Survey shows public want more staff in A&E units

Almost a quarter of recent users of emergency departments and a similar proportion of the general public has said increased staffing would be the best way of improving emergency care in their area.

The finding is included in the first phase of data compiled for the nationwide Study of the Impact of Reconfiguration on Emergency and Urgent Care Networks (SIREN) project.

As part of the project, opinion polling began last March and 8,000 telephone interviews were conducted.

One question asked of respondents - including recent users of emergency care services - was: “If you could name one thing that would improve the quality of urgent and emergency care services in your region what would it be?”

In response, 24% of recent users of the services and 23% of other respondents said increased staffing across all services.

The second most popular response was ‘Reduced waiting times for services’, favoured by 24% of general respondents and 17% of recent users of the services.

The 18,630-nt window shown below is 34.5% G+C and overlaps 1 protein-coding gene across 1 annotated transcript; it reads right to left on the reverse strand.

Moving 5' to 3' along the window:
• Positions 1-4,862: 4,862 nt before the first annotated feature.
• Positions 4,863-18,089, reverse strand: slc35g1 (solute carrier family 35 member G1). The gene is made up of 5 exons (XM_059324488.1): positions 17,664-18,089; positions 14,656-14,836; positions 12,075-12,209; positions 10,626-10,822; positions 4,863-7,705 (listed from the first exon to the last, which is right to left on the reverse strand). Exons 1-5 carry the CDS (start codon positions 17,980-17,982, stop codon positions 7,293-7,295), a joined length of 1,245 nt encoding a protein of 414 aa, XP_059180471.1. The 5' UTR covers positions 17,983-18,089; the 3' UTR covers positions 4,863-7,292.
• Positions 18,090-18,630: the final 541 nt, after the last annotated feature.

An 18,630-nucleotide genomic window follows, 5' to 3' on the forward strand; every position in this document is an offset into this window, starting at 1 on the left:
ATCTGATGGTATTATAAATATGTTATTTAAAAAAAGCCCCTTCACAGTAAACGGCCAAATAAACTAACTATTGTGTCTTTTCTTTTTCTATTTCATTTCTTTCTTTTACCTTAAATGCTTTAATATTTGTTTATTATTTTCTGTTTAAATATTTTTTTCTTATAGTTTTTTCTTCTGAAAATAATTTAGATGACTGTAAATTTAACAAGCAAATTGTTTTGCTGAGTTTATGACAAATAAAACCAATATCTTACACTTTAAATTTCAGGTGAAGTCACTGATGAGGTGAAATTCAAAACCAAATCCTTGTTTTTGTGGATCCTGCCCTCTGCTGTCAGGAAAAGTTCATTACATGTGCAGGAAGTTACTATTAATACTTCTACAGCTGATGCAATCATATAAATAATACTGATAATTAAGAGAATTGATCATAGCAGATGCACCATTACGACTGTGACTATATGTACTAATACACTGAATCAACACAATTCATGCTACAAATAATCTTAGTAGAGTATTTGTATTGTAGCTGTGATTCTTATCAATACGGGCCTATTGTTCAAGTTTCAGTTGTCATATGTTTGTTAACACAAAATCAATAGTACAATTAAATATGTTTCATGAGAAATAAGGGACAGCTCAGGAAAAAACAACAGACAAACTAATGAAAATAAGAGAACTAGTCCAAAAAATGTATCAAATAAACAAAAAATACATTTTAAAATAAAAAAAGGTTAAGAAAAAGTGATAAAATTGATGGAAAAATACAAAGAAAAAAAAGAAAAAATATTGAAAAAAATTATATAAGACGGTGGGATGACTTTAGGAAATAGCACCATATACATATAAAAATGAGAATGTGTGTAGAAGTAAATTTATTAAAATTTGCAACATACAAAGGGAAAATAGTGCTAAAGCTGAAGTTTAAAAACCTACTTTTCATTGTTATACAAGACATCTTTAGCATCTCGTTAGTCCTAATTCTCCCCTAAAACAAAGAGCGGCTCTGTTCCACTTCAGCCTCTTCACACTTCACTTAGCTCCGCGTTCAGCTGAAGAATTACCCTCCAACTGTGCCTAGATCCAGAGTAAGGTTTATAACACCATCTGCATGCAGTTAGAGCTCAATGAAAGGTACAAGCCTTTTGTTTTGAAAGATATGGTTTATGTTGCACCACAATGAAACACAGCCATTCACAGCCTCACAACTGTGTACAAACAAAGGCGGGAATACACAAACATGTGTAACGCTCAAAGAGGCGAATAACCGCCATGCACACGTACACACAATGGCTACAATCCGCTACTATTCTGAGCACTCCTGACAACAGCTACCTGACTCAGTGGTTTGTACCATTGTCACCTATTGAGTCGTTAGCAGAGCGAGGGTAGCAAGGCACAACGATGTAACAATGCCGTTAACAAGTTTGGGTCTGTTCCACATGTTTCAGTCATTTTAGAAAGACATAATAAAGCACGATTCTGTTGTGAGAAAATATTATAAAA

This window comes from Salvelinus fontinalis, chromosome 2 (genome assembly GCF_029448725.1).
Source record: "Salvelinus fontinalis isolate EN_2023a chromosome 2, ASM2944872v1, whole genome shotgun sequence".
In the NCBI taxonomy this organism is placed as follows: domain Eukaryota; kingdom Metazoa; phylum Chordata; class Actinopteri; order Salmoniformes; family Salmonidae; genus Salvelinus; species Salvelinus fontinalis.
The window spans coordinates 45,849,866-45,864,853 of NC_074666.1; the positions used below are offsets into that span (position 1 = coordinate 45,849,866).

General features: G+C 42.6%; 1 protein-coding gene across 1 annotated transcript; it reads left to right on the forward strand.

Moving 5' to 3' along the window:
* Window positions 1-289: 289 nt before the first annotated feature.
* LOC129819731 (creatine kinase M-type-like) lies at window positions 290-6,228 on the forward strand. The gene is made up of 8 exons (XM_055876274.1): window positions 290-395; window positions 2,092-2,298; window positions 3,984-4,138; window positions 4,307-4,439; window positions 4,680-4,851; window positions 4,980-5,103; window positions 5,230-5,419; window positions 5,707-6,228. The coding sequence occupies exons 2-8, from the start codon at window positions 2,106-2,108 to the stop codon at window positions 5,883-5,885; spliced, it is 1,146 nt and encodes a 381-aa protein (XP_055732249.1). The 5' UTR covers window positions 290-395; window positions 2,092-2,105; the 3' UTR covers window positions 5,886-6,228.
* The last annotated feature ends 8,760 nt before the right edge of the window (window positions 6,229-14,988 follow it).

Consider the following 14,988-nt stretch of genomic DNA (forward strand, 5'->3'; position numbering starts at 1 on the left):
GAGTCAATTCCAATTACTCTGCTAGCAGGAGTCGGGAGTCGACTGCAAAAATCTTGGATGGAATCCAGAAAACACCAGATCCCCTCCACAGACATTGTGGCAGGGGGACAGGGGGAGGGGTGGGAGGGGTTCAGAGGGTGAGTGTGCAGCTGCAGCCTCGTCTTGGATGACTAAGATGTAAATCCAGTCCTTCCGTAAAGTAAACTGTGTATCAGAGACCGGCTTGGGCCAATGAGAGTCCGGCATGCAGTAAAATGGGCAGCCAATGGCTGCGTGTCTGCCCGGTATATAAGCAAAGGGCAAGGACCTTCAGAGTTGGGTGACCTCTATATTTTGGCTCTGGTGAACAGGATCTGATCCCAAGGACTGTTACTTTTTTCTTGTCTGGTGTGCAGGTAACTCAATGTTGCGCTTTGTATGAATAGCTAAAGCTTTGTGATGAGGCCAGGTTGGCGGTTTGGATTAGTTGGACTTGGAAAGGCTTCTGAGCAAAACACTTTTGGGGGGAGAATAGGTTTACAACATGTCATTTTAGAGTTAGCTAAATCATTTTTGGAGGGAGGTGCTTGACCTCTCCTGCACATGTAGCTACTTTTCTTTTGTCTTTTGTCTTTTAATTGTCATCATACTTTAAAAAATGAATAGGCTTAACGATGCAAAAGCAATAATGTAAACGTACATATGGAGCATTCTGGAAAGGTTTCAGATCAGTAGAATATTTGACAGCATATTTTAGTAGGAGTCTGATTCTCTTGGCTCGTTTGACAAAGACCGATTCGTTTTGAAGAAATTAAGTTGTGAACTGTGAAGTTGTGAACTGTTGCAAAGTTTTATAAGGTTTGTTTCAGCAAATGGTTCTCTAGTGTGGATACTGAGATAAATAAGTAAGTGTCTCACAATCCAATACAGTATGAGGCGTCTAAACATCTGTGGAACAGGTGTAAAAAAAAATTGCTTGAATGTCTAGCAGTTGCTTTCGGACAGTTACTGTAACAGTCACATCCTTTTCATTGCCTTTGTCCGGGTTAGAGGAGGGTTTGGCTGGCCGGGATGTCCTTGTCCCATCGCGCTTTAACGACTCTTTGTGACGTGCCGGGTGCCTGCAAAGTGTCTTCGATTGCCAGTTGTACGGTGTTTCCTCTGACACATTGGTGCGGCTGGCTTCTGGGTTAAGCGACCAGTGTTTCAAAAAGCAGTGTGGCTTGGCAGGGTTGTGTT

The third most popular response was ‘Upgraded service infrastructure and resources’ with 19% of all respondents stating that should be a priority, while 16% of all respondents ranked improved access to services as important.

Other responses, such as improved finance services, enhanced service communication and information sharing, and more appropriate use of services, were provided by a smaller percentage of those questioned.

The principal investigator on the SIREN project, Prof John Browne of UCC’s Department of Epidemiology and Public Health said a survey of patients who had used urgent and emergency services last winter found 69% said they believed the service they had received was excellent or very good.

The survey conducted for SIREN also sought satisfaction levels in the different regions across a number of criteria.

Patient satisfaction with their experience of entry into the system was highest in the Midlands, but there were few variations across the regions.

Patient satisfaction with their experience of progress through the system was highest in the south, but again the results were similar for all areas.

There was a little more variation when it came to levels of satisfaction with patient experience of convenience, with those in the south and in the midlands again most satisfied.


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